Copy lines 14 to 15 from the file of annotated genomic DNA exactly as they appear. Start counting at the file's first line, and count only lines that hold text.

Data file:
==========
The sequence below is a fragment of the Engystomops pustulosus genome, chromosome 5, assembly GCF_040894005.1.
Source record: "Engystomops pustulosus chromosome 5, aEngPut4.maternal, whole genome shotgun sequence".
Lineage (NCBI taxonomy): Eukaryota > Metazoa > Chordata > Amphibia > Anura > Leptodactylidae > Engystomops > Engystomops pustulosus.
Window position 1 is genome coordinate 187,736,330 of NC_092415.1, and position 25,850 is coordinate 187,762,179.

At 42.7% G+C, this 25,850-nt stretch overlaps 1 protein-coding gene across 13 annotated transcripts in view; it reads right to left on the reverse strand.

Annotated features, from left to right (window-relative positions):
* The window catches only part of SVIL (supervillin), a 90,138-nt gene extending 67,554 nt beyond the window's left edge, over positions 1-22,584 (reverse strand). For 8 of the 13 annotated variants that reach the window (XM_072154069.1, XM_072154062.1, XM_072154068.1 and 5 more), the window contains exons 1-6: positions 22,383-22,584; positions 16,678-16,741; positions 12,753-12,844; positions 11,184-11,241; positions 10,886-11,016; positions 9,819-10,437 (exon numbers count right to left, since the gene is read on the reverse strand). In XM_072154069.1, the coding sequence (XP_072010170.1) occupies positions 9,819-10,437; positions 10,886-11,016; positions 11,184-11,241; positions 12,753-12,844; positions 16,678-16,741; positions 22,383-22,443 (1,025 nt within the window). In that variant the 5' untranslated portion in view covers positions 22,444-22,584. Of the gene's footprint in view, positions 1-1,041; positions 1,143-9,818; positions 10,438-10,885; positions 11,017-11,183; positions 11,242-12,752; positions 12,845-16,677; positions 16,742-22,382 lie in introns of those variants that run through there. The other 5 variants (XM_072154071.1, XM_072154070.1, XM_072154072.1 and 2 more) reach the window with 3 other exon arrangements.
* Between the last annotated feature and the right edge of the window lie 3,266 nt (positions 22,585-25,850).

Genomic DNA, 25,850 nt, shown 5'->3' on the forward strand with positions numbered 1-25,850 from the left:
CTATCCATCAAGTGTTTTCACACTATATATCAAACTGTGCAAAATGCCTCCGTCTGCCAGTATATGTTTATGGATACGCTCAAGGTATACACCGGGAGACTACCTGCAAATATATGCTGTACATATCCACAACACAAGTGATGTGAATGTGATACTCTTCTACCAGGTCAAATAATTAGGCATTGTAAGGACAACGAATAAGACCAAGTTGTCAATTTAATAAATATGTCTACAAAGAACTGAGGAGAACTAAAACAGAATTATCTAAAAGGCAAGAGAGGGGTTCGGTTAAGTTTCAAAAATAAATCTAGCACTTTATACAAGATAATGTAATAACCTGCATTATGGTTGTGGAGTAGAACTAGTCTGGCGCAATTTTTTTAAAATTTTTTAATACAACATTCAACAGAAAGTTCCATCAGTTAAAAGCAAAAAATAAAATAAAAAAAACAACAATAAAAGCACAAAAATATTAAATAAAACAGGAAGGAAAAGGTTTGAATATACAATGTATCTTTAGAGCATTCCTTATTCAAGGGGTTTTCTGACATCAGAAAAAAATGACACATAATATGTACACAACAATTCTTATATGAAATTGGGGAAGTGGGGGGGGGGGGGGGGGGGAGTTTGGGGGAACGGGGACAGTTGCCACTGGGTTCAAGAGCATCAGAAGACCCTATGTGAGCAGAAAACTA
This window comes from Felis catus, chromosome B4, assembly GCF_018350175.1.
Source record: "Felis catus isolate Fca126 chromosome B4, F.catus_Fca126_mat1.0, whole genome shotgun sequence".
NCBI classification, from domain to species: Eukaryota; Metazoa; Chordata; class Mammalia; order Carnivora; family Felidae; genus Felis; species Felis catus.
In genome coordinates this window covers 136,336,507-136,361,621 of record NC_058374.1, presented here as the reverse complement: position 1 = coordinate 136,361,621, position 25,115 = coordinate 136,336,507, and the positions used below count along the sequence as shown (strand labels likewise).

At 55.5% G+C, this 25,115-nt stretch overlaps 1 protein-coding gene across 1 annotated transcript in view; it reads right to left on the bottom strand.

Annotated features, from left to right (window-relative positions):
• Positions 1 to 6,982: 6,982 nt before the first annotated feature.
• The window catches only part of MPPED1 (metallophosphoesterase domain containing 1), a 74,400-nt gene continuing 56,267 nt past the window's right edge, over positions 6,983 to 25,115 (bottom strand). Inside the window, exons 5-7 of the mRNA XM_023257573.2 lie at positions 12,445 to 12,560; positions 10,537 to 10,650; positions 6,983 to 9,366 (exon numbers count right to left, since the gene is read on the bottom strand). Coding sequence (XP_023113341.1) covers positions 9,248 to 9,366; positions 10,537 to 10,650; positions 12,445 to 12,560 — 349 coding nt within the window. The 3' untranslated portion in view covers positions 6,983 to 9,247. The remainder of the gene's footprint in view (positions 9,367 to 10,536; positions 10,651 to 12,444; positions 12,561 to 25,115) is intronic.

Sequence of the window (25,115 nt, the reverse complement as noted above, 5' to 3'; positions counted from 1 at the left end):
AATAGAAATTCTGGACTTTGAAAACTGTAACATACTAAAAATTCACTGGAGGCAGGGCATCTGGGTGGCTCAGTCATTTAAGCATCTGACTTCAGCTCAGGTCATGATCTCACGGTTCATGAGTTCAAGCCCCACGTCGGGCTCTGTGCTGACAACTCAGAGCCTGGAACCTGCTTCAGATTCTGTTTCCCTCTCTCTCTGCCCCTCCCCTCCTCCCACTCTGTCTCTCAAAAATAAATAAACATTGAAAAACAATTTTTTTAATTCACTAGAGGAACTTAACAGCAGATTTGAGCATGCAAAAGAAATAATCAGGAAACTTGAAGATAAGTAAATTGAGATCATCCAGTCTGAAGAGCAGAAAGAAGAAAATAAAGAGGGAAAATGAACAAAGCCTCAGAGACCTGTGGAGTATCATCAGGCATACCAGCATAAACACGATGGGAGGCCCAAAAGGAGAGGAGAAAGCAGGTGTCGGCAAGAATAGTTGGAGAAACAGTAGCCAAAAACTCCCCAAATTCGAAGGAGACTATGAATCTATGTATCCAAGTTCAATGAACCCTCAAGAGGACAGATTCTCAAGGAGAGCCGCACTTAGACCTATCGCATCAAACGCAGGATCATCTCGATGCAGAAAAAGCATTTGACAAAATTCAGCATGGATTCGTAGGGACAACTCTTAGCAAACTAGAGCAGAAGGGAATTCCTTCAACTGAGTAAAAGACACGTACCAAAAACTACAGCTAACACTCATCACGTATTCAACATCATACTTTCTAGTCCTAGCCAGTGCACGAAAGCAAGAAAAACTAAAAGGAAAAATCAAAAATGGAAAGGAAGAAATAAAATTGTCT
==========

In genome coordinates this window covers 136,336,507-136,361,621 of record NC_058374.1, presented here as the reverse complement: position 1 = coordinate 136,361,621, position 25,115 = coordinate 136,336,507, and the positions used below count along the sequence as shown (strand labels likewise).

At 55.5% G+C, this 25,115-nt stretch overlaps 1 protein-coding gene across 1 annotated transcript in view; it reads right to left on the bottom strand.